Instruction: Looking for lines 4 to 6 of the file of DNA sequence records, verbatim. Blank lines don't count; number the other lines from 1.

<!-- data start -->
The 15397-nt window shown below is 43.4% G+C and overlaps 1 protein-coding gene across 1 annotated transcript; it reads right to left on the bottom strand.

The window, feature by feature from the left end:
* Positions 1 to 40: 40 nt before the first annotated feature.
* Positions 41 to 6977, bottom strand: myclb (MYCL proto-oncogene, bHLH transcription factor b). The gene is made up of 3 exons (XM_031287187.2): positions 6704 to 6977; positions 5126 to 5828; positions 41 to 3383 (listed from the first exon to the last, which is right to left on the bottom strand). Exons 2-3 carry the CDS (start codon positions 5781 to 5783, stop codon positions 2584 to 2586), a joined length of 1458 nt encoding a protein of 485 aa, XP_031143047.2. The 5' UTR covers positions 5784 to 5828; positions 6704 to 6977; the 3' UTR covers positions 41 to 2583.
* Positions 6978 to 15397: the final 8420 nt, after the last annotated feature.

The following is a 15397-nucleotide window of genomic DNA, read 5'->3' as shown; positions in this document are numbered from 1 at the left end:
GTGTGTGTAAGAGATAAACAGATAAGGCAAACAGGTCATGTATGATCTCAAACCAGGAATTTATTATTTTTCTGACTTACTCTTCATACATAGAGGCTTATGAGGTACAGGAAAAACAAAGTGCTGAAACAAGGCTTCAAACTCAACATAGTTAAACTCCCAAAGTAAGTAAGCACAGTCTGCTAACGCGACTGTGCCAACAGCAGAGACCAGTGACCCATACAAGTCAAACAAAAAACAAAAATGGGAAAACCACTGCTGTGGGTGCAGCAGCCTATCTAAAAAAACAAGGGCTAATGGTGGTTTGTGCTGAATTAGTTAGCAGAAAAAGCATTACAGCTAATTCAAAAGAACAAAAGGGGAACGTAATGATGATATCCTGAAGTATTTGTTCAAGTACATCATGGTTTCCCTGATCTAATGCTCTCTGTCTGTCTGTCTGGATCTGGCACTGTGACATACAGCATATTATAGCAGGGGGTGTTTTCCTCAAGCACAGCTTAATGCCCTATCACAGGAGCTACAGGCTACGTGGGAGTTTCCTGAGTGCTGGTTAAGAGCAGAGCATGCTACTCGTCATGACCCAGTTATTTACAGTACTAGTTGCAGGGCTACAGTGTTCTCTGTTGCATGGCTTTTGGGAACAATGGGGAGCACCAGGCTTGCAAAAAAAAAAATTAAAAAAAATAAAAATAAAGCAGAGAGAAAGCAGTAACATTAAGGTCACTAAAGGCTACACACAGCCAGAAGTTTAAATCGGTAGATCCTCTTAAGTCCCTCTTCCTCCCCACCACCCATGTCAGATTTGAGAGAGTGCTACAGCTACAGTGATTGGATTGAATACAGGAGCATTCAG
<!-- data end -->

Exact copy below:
* Positions 41 to 6977, bottom strand: myclb (MYCL proto-oncogene, bHLH transcription factor b). The gene is made up of 3 exons (XM_031287187.2): positions 6704 to 6977; positions 5126 to 5828; positions 41 to 3383 (listed from the first exon to the last, which is right to left on the bottom strand). Exons 2-3 carry the CDS (start codon positions 5781 to 5783, stop codon positions 2584 to 2586), a joined length of 1458 nt encoding a protein of 485 aa, XP_031143047.2. The 5' UTR covers positions 5784 to 5828; positions 6704 to 6977; the 3' UTR covers positions 41 to 2583.
* Positions 6978 to 15397: the final 8420 nt, after the last annotated feature.

The following is a 15397-nucleotide window of genomic DNA, read 5'->3' as shown; positions in this document are numbered from 1 at the left end: